I've pretty much given up criticizing the BBC's reporting on science and technology, since this is Language Log, not BBC-Science-Reporting-Is-Broken Log, and documenting every breathless misunderstanding or credulous reprint of a misleading public-relations handout would take more time than I have available for blogging. So for the past few years, I've examined an occasional bit of BBC-mediated neuro-nonsense, historical hooey or dialectal drivel as if it came from the Daily Mail or the Guardian or any other media outlet from which nothing better should be expected.
But today there's something new: the BBC actually announced, in public, the fact that it had been taken in by a (public-relations?) hoax masquerading as rational inquiry: "Internet Explorer story was bogus", 8/3/2011:
A story which suggested that users of Internet Explorer have a lower IQ than people who chose other browsers appears to have been an elaborate hoax.
A number of media organisations, including the BBC, reported on the research, put out by Canadian firm ApTiquant.
(That should actually be "AptiQuant", if you're keeping score at home.)
This is a strikingly different response than we've seen in the past to bogus BBC reports on cow dialects, "chat-nannies", parrot telepathy, three-headed frogs, breast-enlarging chewing gum, and so on.
I'd like to think that this represents a change in policy; but perhaps the difference is just the size and importance of the interests that their credulity and carelessness threaten in this instance.
One of the reasons for skepticism about the report is the fact that AptiQuant's web site appears to be relatively new, and the pictures of its staff (as well as much of the rest of its site — see below) seem to have been recycled from the web site of a completely unrelated company in France. On the other hand, I found some evidence that AptiQuant did exist at least back in November of 2010. So my tentative evaluation is that the contested study was a PR stunt aimed at promoting the company — like the cow-dialect stunt — and not an elaborate hoax, involving the creation of a completely fake web site, intended to demonstrate the role of sci-tech journalists as transcribers and amplifiers of press releases. But I could well be wrong…
Update — Poking around a bit more on the AptiQuant web site, I find that several (all?) of their pages (for example this one, "Keeping Employees Motivated: The Manager's Role") have been copied from pages on the site of the firm Central Test (in the cited case, this one). Central Test's web site now includes a page denying any connection with AptiQuant. This looks like evidence that the whole AptiQuant company and web site are a hoax — either aimed at promoting this prank web survey, or aimed at some more serious scam.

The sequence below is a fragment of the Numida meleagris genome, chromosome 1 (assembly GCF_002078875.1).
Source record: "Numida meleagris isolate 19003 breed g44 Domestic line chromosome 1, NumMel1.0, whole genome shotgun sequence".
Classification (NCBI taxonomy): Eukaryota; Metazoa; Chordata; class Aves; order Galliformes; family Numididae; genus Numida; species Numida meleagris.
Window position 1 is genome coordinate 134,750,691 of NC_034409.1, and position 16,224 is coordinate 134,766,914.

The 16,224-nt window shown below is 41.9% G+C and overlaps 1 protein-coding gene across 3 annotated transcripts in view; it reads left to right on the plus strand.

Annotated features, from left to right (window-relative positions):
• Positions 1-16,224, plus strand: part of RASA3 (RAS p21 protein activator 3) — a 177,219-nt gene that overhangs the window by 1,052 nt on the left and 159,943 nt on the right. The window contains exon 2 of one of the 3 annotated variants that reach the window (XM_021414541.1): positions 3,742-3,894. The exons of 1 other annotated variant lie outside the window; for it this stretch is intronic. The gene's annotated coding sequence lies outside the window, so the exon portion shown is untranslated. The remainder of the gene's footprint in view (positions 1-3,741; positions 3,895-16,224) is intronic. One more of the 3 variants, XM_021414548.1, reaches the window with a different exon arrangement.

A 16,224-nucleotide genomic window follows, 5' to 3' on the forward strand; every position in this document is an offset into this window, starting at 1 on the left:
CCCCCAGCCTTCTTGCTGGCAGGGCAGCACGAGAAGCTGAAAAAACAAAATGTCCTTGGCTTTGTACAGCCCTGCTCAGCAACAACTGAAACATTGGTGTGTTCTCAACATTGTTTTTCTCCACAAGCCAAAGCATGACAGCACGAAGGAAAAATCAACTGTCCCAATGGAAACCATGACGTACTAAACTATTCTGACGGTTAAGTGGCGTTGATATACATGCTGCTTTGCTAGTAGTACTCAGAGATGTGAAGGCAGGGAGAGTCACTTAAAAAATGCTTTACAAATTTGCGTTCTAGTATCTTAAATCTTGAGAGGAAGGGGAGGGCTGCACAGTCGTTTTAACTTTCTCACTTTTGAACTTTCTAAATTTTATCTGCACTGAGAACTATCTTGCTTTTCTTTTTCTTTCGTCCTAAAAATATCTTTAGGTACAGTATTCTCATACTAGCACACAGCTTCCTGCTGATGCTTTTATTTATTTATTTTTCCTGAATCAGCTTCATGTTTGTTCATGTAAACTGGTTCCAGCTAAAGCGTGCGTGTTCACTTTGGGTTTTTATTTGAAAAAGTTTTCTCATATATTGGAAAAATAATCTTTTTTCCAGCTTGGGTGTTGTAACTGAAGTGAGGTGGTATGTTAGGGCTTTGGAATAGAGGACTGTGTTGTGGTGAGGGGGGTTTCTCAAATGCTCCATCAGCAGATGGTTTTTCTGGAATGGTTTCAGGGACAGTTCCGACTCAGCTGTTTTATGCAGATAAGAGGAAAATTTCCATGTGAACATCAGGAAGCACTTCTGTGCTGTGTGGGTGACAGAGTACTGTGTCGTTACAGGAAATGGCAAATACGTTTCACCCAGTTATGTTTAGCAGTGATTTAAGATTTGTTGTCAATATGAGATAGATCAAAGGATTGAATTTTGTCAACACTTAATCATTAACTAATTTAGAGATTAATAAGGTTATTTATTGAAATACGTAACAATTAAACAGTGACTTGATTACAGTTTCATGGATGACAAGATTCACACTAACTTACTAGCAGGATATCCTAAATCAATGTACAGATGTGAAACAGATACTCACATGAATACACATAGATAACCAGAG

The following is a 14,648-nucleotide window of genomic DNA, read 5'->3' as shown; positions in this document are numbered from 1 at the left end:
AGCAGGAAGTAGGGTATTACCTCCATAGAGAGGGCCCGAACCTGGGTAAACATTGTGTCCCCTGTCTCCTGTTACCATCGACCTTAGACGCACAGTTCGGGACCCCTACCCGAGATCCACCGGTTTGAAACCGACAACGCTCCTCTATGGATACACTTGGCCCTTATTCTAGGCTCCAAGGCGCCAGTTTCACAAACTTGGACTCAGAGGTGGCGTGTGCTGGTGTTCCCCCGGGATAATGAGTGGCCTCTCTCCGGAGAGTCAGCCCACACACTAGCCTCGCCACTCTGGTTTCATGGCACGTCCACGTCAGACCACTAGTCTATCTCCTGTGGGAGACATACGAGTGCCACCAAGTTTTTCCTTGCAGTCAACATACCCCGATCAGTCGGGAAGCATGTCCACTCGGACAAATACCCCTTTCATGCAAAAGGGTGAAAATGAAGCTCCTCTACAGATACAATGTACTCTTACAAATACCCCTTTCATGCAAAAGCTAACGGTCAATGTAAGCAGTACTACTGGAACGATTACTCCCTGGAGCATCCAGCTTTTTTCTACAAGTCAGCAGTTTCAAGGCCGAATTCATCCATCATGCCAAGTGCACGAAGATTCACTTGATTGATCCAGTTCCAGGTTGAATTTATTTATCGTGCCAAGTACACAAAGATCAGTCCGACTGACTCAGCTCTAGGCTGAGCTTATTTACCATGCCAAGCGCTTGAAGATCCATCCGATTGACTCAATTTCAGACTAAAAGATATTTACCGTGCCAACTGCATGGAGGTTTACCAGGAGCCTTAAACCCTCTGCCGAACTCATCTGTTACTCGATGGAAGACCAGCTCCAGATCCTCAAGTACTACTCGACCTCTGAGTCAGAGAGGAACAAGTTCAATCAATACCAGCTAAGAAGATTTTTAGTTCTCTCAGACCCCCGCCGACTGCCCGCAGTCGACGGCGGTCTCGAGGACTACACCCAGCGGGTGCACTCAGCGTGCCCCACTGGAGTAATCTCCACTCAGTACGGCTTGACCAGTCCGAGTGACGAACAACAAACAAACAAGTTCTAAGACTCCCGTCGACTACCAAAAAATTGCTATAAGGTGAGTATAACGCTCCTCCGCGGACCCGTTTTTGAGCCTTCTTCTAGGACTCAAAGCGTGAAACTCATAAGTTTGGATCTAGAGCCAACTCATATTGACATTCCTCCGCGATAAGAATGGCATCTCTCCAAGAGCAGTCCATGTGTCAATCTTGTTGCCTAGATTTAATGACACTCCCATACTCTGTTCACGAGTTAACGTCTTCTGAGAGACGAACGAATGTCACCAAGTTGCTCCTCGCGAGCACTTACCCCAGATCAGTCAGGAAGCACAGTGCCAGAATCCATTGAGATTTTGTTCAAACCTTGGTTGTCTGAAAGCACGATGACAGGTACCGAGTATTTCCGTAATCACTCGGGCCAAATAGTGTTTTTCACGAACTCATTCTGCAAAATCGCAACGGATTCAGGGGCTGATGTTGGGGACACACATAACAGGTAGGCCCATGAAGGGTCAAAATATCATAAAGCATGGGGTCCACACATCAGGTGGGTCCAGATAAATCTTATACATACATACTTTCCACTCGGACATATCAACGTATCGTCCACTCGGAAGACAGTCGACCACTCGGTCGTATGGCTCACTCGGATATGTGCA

The plagiarism might also be evidence that AptiQuant's web design team learned their authorial ethics in a recent experience with the modern educational system. But the fact that AptiQuant's "Our Team" page presents exactly the same pictures and layout as Central Testing's "Our Team" page , with just the names changed (and they forgot to change the mouseover text on the CEO!), provides additional evidence that AptiQuant is bogus through and through.
Update #2 — Google News Archive has nothing for AptiQuant, and LexisNexis yields 26 hits, all from 7/29/2011 or later. This is additional evidence that AptiQuant is a hoax, though it doesn't tell us what kind of hoax it is.
Update #3 — the perpetrators 'fess up on AptiQuant's web site:
AptiQuant was set up in late July 2011 by comparison shopping website AtCheap.com, in order to launch a fake “study” called “Intelligent Quotient and Browser Usage.” The study claimed that people using Internet Explorer have a below than average IQ score. The study took the IT world by storm. The main purpose behind this hoax was to create awareness about the incompatibilities of IE6, and not to insult or hurt anyone.
They also added a list of "Tell-Tale signs that should have uncovered the hoax in less than 5 minutes":
- The domain was registered on July 14th 2011.
- The test that was mentioned in the report, “Wechsler Adult Intelligence Scale (IV) test” is a copyrighted test and cannot be administered online.
- The phone number listed on the report and the press release is the same listed on the press releases/whois of my other websites. A google search reveals this.
- The address listed on the report does not exist.
- I copy/pasted most of the material from “Central Test” and got lazy to even change the pictures.
- The website is made in WordPress. Come on now!
- I am sure, my haphazardly put together report had more than one grammatical mistakes.
- There is a link to our website AtCheap.com in the footer.
I missed quite a few of these — in particular, I should have checked the domain registration, and I should have noticed that the link in the tag "All rights reserved by AptiQuant" actually went to AtCheap.com. But they don't mention the implausibility of the IQ results.
There's also a page explaining their motivation (persuading people to give up IE6) at greater length. But really, wouldn't it be a good idea to perpetrate similar hoaxes on a regular basis, in order to persuade journalists and editors to be a bit less credulous about scientific, biomedical, and technological press releases?
No, I take it back — most of the hoaxes would never be detected, most of the stories would never be withdrawn, and the wellsprings of public discourse would become even more insalubrious than they are already.